Chocolate Self Saucing Pudding is a classic dessert that everyone should know! One batter magically transforms into a moist chocolate cake with a beautiful chocolate sauce. Quick enough for a midweek treat, and a crowd pleaser for dinner parties.
It seems that this week was Comfort Food Week here on RecipeTin Eats and I missed the memo. My own memo. ?
When I was younger, I was so fascinated with self saucing puddings. I always thought they were magical. One batter transforming into a cake that looks so innocent when it comes out of the oven, then when you break into it – boom! Eyes light up at the sight of all that chocolate sauce!!!
I should qualify that statement actually, it’s a little more than one batter. But not much more! All it takes is sprinkling sugar + cocoa on top of the batter and pouring over hot water. This mixture then sinks to the base of the dish as it bakes, passing through the cake making it sooooo moist (I love this thought!), and it reduces down to become a sauce.
You see in the photo above how I am pouring the hot water over the back of a spoon? The purpose of this is to soften the fall of water onto the sugar topping, to try to keep the surface as even as possible so the surface of the pudding is as even as possible when it comes out of the oven.
I’m not an expert at this part. Also, my recipe uses a slightly higher water to sugar ratio than most classic recipes because I like to have a sauce that is actually a bit like sauce, rather than a thick sludge. Mind you, sludge still tastes fabulous! It’s just a matter of preference.
So because I use slightly more water, the top of my pudding is not as perfectly smooth. Less water = smoother surface = less sauce. 🙂
See? Here’s my sauce. It’s pourable. But thick, not watery. You can actually scrape some off the bottom of the baking dish and pour it over. ??
I’ve never been embarrassed by the nubbly top of my puddings but if I was, I’d just dust it with icing sugar.
The pudding really is cake-like so you could in fact slice it and serve it like cake, then use a spoon to drizzle each slice with the chocolate sauce.
But tradition is to use a spoon to serve Chocolate Self Saucing Pudding. Scoop out big dollops of it so you get cake and sauce in each spoonful. It doesn’t look as neat as slicing, but that’s the way it’s supposed to be.
Chocolate Self Saucing Pudding is just made with cocoa powder, no chocolate. I’m sure there are richer versions around with the addition of chocolate chips. But the traditional way is so darn good, I have no urge to stray!
I like to serve pudding with ice cream or cream, and usually some fresh strawberries or other fruit, just to break it up and add a pop of colour.
Easy enough for midweek. And a crowd pleaser for company. I am totally and utterly in love with Chocolate Self Saucing Pudding! – Nagi x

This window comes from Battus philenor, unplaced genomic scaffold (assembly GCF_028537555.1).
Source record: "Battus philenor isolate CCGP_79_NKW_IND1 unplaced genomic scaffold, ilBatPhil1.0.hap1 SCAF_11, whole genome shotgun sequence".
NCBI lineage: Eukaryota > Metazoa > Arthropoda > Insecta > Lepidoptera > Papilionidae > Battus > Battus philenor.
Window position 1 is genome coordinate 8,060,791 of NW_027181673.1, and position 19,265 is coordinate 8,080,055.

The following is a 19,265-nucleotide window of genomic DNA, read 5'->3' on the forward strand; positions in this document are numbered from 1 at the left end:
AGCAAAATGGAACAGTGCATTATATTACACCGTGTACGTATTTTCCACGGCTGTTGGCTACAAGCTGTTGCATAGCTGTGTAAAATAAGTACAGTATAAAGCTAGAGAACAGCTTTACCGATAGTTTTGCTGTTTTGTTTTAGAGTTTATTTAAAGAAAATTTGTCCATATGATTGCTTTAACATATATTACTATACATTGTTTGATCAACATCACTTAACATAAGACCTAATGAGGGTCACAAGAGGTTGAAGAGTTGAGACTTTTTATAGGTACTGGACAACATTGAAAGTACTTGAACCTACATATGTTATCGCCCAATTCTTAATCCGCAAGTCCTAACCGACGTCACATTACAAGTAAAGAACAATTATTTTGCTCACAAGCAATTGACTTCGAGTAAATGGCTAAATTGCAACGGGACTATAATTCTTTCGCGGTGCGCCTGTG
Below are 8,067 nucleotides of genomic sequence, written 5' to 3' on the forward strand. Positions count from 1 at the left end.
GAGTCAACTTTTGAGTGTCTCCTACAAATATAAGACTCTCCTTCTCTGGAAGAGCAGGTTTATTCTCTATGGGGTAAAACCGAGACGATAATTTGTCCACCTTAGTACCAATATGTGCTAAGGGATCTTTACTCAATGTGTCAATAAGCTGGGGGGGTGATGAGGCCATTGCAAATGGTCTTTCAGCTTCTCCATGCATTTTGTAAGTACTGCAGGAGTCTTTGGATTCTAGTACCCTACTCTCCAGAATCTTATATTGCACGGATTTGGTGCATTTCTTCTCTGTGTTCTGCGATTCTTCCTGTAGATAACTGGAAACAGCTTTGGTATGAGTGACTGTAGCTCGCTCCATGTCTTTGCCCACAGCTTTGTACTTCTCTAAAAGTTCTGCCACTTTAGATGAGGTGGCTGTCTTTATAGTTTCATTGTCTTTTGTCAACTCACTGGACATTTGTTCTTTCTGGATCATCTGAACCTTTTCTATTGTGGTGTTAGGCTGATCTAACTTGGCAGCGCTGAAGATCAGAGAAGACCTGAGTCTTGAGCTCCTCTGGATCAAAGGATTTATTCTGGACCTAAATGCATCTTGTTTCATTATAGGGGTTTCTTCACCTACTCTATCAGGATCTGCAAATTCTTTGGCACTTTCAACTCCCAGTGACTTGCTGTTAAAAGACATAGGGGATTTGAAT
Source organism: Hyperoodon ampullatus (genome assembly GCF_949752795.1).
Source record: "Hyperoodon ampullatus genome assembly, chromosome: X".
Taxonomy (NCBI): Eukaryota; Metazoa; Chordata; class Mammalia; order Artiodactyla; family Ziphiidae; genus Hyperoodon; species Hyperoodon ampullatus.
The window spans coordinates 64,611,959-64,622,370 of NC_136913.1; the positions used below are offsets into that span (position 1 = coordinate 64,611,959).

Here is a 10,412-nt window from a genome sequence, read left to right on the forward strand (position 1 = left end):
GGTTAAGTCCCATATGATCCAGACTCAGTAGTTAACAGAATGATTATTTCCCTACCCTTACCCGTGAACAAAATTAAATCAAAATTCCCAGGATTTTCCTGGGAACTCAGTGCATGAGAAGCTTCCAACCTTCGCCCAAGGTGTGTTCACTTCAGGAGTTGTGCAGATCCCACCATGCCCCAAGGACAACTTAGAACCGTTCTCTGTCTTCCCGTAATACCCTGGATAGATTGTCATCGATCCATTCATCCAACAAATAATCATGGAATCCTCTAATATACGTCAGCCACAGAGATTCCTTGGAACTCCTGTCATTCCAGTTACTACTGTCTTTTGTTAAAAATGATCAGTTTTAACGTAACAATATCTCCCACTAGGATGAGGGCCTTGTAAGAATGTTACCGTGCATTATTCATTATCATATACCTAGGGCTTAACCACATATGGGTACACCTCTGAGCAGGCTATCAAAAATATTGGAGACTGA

- 1 cup brown sugar, loosely packed (175g) (Note 1)
- ¼ cup cocoa powder, unsweetened (30g) (Note 2)
- 1¼ cups boiling water
- 1 cup plain flour (all purpose flour) (150g)
- 2½ tsp baking powder
- ⅓ cup caster sugar (110g) (ordinary white sugar ok)
- ¼ cup cocoa powder, unsweetened (30g) (Note 2)
- Pinch of salt
- ½ cup milk (125ml)
- 50g / 4½ tbsp butter, melted
- 1 egg
- 1 tsp vanilla extract
- Preheat oven to 170C/335F (standard) / 150C/305F (fan forced / convection).
- Grease a 5 - 6 cup baking dish with butter. (Note 3)
- Topping: Whisk brown sugar and cocoa in a bowl, set aside.
- Whisk flour, baking powder, caster sugar, cocoa powder and salt in a bowl.
- In a separate bowl or jug, whisk together the butter and milk, then whisk in the egg and vanilla.
- Pour the egg mixture into the flour mixture. Mix until combined - it will be a thick batter.
- Spread into baking dish. Sprinkle with sugar / cocoa mixture. Shake gently to spread out thinly.
- Carefully pour the hot water over the back of a dessert spoon all over the top of the pudding - see photo in post or video below recipe. (Note 4)
- Transfer to oven and bake for 30 minutes, or until the top of the cake springs back when poked lightly. The top will be a bit crusty, like the top of brownies.
- Remove from oven, stand for just a few minutes (no more!), then serve immediately. (Note 5)
2. Use Dutch Processed cocoa powder if you can. It's the up market cocoa powder, it's darker and has a more intense flavour. But normally I just use run of the mill cocoa powder.
3. 5 to 6 cups is around 1.25 - 1.5 litres / quarts. The dish pictured is 25 x 20 x 4.5 cm / 10 x 8 x 2.75". I often make this in a 20 x 20cm / 8 x 8" square pan or baking dish which yields a slightly thicker cake.
4. The purpose of pouring the water over the spoon as you pour it over the top of the pudding is to try to try to make the water pour gently onto the surface so you can a smooth surface. As you can see from my photos, I am hopeless at this and I have no shame about the nubbly surface of my pudding. In fact, I rather like it it - more crackly brownie-like bits!
5. The pudding needs to be served warm because the longer it stands, the more the sauce is absorbed into the cake and thickens up. Leftovers are lovely if reheated in the microwave because the chocolate becomes all melty again, but you don't get as much sauce as when it is made fresh.
I like to serve mine with ice cream or cream and strawberries. Sometimes I dust it with icing sugar / confectionary sugar to make it look prettier.
6. Nutrition per serving, assuming 6 servings.
Recipe video! And don’t worry, though you’ll see Dozer plodding over for a taste test, he didn’t get any. No chocolate for dogs!
LIFE OF DOZER
He hates floor-mopping day even more than I do because I make him wear socks while I enjoy the feeling of clean floors for a few hours….